This Mother’s Day, I locked myself in the bathroom and finished reading Will Friedwald’s authoritative Sinatra! The Song Is You: A Singer’s Art. The book provides a comprehensive analysis of Sinatra’s dauntingly large catalogue, and an essential insight into the singer’s incredible talent and craft.
Over the years, I’ve grown from a casual Sinatra fan into a serious one (as my wife can wearily attest). What started as enjoyment of The Voice, the style, and the general vibe has developed into a deeper appreciation of his gift of expressive interpretation and for the Great American Songbook. At least for somebody of my generation (born when Sinatra released “New York, New York”) I’m a fairly big fan.
Having said that, his catalogue (300-some CDs in print) is so large that it was sometimes difficult to know where to find quality material. I had learned long ago that some of his bigger hits of the modern era (i.e.“Strangers in the Night”, “Summer Wind”) were also songs that quickly wore thin for me. I was looking for a book that could help me find the best material away from the various single-disk retrospectives on the market. Friedwald’s book is a marvelous stroll through his career, plotting the many high points and occasional missteps (see: most stuff he recorded from 1968 on). His ear for the nuances of Sinatra’s vocal performances is especially illuminating – this is a great book to have on hand when listening to his albums, as he points out many subtleties that add depth and resonance to the experience.
There were some complaints. In the interests of painting a broad picture, Friedwald occasionally gets lost on detours when describing the professional backgrounds of various musicians who played a big role in the backing bands. While an explanation about what made that particular trombonist or drummer essential to Sinatra is welcomed, multiple pages devoted to tracing the other bands he played in usually is not. There were also about 100 tedious pages devoted to Sinatra’s 1940s output that, given the low fidelity and the overly-saccharine performances, don’t do much for me. Finally, Friedwald betrays himself as an insufferable jazz snob pretty regularly. He drops sideways digs at the Beatles, Bob Dylan, Paul Simon, Neil Diamond, Bono, and other talented, respected artists from the rock world, alluding to their poor singing and the paper-thin nature of their material. To me, this came across as smug and obnoxious (though, in his defense, Bono’s performance on his 1994 duet with Sinatra on “I’ve Got You Under My Skin” was eye-rollingly obnoxious itself).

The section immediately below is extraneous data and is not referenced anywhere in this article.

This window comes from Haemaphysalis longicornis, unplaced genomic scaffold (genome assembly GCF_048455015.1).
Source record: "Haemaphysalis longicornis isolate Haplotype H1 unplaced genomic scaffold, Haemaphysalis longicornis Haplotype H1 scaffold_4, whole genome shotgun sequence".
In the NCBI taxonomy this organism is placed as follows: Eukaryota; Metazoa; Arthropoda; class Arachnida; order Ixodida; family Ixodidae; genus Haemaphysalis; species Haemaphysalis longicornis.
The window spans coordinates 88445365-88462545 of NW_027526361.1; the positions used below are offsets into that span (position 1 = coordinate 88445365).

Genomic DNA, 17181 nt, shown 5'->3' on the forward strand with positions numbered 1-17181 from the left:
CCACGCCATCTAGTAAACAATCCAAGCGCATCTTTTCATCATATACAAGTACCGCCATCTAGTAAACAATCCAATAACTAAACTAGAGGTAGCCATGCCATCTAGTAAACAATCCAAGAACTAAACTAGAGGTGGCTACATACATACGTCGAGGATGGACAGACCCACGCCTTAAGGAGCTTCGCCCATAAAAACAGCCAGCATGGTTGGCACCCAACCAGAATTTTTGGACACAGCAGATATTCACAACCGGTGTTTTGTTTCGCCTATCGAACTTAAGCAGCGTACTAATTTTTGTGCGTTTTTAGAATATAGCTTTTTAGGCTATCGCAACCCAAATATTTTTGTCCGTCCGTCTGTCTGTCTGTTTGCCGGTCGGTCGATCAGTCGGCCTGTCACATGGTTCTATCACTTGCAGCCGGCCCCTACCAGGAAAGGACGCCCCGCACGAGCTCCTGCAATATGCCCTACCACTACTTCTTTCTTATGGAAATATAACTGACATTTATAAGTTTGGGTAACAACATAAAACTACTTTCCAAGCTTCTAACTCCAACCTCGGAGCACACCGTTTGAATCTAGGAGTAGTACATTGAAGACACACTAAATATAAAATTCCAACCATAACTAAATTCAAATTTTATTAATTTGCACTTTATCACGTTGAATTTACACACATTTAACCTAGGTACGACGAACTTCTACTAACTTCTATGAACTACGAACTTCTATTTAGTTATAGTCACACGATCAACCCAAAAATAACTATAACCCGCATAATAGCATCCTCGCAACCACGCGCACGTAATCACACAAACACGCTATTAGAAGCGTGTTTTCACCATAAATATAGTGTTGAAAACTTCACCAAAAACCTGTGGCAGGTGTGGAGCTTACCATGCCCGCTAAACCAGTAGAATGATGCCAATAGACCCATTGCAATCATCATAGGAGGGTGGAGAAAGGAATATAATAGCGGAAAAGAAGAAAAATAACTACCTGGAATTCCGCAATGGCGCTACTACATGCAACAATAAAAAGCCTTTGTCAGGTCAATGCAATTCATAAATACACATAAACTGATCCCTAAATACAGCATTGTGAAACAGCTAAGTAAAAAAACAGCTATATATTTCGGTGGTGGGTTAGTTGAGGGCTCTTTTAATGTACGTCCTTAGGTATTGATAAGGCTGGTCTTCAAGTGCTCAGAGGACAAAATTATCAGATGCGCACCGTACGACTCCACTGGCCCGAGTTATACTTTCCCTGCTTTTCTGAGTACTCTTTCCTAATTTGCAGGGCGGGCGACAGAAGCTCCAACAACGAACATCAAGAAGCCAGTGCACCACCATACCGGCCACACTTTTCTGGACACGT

Here are a few bits from the book I’ll take with me.
-Friedwald mades a pretty good argument that “My Way” represents a masterful performance of a really lousy song. He critiques the banal melody and the brusque, monosyllabic lyrics, but notes that Sinatra is such an expressive interpreter that he singlehandedly lifts the material into something operatic. Friedwald writes, “It’s conceivable that one could be critical of ‘My Way’ from a distance…however, it’s impossible not to be overwhelmed by it in person: how can you not stand up and cheer at the sight of a man who can, at will, grow to be ten stories tall?” (p. 447)